GMB: Sean says Hancock 'ignored' him on mental health question
There have been increasing number of youngsters with problems severe enough to require sectioning as experts warned children were being forgotten in the crisis. NHS figures last week showed the number of children referred to child and adolescent mental health services (CAMHS) was 4,615 per 100,000, the highest on record and up nearly 20 per cent on last year.
Dr Bernadka Dubicka, Chair of the Royal College of Psychiatrists Child and Adolescent Faculty said: “We are now seeing increasing numbers of young people with advanced and severe mental health problems who need detaining under the mental health act.
“This is on a scale many of us have not seen before. Many children have been sitting at home, isolated without access to education, or social care and problems are missed. Over the past term some children have been repeatedly sent home and confined to their houses to self isolate –not even allowed to go out and exercise for weeks at a time. We want to return children to schools safely and we urgently need an impact assessment of government policies on children and young people.”
She added: “In recent years suicide has been increasing in young people and there has been a signal that during the lockdown this may have risen further. We have to watch this very carefully and put in appropriate support now.
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“We know the lockdown has had the biggest impact on older children more of whom have been self harming. This will only get worse and the more vulnerable children are more likely to be affected – its like a perfect storm and we will have a lost generation of children for whom the effects will continue into their adult lives.”
She said more needed to be done to assess the impact of lockdown on child mental health.
“There hasn’t been enough attention given to the differential effect of the virus. We should be having an impact assessment of the lockdown on children and young people.”
Shutting schools was seen as a nuclear option in the latest effort to combat the spread of Covid-19 as the virus took its grip across the country.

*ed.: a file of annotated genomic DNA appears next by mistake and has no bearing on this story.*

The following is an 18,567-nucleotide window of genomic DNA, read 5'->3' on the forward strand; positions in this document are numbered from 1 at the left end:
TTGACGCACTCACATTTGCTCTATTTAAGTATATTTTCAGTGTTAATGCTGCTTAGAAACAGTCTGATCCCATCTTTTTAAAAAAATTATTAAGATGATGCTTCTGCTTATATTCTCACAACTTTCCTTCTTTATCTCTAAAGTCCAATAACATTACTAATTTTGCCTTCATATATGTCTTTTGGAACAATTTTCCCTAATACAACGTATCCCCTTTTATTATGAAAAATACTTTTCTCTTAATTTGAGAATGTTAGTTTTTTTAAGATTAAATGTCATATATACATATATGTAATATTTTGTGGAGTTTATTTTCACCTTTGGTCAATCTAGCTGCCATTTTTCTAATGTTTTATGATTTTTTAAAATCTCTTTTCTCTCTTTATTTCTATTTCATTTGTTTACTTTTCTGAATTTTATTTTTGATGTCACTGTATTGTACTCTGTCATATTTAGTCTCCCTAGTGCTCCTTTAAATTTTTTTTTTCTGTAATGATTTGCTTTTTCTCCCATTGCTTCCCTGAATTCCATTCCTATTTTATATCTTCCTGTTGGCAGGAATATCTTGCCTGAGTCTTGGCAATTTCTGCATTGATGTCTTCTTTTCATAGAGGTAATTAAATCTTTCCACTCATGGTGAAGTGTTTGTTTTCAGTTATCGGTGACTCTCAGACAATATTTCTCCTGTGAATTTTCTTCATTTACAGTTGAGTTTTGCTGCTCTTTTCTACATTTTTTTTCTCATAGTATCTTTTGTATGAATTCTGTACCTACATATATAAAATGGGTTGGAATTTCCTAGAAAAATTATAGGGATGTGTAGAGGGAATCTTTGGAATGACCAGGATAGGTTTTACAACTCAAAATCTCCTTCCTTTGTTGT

They are still open to children of key workers, but some experts have said there are still too many pupils in schools.
However, new studies suggest there is little evidence that closing schools halt transmission.
A preprint study carried out by ten leading experts including Professor Russell Viner, President of the Royal College of Paediatrics assessed 10 studies across 146 countries on the effects of school closures on covid.
This found no clear evidence on transmission either way.
The authors called on a “robust” evaluation of the risks and benefits of school closures “before implementation.”
Professor Robert Dingwall, a leading expert in public health at Nottingham Trent University said: “This paper has not yet been peer-reviewed, but its authors are highly-respected. It clearly shows that the evidence that school closures reduce the transmission of the Covid-19 virus is in a mess.
“Children deserve better than this.”
Epidemiolgist Professor Mark Woolhouse – a member of the government advisory group Spi -M but who was speaking in a personal capactiy – said: “The new variant has been the reason given for the closure of schools but lockdown and the lockdown of schools is not because of this. It is because of a failure of health policy.
“We should have had ways of responding to this crisis which doesn’t involve lockdown especially closing schools.”
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